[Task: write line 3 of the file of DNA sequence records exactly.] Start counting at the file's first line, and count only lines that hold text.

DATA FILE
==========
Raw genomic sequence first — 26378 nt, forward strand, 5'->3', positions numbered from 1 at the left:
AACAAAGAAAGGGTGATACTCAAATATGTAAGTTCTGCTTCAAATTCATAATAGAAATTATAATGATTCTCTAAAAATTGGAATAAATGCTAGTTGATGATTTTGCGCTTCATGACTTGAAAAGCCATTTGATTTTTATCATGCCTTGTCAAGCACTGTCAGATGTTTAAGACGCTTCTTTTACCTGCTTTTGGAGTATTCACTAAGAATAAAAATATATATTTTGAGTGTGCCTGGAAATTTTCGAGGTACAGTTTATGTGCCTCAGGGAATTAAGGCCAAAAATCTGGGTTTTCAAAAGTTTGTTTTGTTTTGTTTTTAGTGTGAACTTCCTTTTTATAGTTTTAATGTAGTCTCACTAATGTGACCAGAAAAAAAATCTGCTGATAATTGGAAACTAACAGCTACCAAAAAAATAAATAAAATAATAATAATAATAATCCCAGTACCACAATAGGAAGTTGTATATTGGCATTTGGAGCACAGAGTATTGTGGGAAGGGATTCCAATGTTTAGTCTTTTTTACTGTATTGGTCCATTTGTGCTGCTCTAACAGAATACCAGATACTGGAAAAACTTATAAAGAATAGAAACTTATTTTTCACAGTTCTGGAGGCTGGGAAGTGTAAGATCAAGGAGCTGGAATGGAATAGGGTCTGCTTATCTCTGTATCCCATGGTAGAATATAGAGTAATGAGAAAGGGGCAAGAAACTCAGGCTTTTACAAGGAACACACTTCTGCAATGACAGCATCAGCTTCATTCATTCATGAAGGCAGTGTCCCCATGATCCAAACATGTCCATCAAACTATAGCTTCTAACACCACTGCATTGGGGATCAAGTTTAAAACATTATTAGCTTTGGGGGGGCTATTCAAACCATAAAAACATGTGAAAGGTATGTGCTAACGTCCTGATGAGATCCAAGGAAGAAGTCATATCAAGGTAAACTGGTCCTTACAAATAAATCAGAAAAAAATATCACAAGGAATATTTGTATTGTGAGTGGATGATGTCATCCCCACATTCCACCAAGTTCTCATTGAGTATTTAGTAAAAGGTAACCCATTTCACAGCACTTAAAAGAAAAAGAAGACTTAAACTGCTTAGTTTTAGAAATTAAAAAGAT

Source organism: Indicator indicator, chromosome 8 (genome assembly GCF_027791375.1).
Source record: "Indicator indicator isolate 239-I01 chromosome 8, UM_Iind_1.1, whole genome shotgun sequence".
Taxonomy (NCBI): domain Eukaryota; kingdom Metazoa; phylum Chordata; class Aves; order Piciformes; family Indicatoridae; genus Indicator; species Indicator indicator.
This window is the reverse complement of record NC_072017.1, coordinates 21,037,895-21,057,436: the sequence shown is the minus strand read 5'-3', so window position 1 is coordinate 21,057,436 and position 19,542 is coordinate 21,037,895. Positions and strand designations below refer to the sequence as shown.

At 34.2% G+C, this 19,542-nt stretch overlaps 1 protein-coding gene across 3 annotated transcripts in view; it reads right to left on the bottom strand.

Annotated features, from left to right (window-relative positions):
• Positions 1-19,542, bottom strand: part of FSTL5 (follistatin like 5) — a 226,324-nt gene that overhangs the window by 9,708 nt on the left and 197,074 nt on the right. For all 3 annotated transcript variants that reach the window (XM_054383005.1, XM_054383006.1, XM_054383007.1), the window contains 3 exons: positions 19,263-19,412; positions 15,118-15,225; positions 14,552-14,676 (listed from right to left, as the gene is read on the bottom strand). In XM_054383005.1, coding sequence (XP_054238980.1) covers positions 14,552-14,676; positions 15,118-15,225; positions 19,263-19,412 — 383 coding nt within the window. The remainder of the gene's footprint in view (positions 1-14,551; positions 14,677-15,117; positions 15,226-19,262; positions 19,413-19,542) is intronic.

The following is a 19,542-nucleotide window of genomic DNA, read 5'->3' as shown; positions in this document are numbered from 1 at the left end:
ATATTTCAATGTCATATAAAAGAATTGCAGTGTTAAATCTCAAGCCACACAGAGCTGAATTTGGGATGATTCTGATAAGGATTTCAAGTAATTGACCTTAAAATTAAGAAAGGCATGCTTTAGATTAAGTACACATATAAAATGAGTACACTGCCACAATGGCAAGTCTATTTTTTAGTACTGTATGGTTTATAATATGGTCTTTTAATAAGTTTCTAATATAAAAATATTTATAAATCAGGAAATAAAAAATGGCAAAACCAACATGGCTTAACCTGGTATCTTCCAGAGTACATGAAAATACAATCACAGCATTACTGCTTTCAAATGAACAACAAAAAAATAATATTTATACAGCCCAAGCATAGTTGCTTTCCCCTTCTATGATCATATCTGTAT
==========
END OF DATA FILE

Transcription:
Source organism: Indicator indicator, chromosome 8 (genome assembly GCF_027791375.1).